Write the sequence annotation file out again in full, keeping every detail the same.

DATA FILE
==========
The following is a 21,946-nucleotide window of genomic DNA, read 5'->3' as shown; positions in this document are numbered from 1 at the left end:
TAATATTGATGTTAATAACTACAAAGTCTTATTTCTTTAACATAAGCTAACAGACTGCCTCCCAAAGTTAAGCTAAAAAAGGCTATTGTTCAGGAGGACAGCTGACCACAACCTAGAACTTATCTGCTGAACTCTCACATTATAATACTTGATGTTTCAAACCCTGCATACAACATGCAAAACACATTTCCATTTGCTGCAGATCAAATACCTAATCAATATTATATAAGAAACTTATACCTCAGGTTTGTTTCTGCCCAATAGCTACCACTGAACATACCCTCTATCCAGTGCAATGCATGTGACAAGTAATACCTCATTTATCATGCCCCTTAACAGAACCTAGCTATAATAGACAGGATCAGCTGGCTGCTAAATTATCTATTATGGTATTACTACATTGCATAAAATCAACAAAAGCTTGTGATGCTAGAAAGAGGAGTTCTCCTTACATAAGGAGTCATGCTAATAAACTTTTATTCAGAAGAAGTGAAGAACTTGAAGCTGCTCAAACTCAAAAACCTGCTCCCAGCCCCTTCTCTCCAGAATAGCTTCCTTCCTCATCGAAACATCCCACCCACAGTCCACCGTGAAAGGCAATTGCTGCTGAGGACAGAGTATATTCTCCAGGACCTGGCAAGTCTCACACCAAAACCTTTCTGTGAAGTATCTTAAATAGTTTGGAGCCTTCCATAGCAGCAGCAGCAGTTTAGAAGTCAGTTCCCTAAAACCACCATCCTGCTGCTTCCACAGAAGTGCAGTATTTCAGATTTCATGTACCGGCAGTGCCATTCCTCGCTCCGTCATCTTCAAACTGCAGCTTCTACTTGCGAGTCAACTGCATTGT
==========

The following is a 21,946-nucleotide window of genomic DNA, read 5'->3' as shown; positions in this document are numbered from 1 at the left end:
TAATATTGATGTTAATAACTACAAAGTCTTATTTCTTTAACATAAGCTAACAGACTGCCTCCCAAAGTTAAGCTAAAAAAGGCTATTGTTCAGGAGGACAGCTGACCACAACCTAGAACTTATCTGCTGAACTCTCACATTATAATACTTGATGTTTCAAACCCTGCATACAACATGCAAAACACATTTCCATTTGCTGCAGATCAAATACCTAATCAATATTATATAAGAAACTTATACCTCAGGTTTGTTTCTGCCCAATAGCTACCACTGAACATACCCTCTATCCAGTGCAATGCATGTGACAAGTAATACCTCATTTATCATGCCCCTTAACAGAACCTAGCTATAATAGACAGGATCAGCTGGCTGCTAAATTATCTATTATGGTATTACTACATTGCATAAAATCAACAAAAGCTTGTGATGCTAGAAAGAGGAGTTCTCCTTACATAAGGAGTCATGCTAATAAACTTTTATTCAGAAGAAGTGAAGAACTTGAAGCTGCTCAAACTCAAAAACCTGCTCCCAGCCCCTTCTCTCCAGAATAGCTTCCTTCCTCATCGAAACATCCCACCCACAGTCCACCGTGAAAGGCAATTGCTGCTGAGGACAGAGTATATTCTCCAGGACCTGGCAAGTCTCACACCAAAACCTTTCTGTGAAGTATCTTAAATAGTTTGGAGCCTTCCATAGCAGCAGCAGCAGTTTAGAAGTCAGTTCCCTAAAACCACCATCCTGCTGCTTCCACAGAAGTGCAGTATTTCAGATTTCATGTACCGGCAGTGCCATTCCTCGCTCCGTCATCTTCAAACTGCAGCTTCTACTTGCGAGTCAACTGCATTGT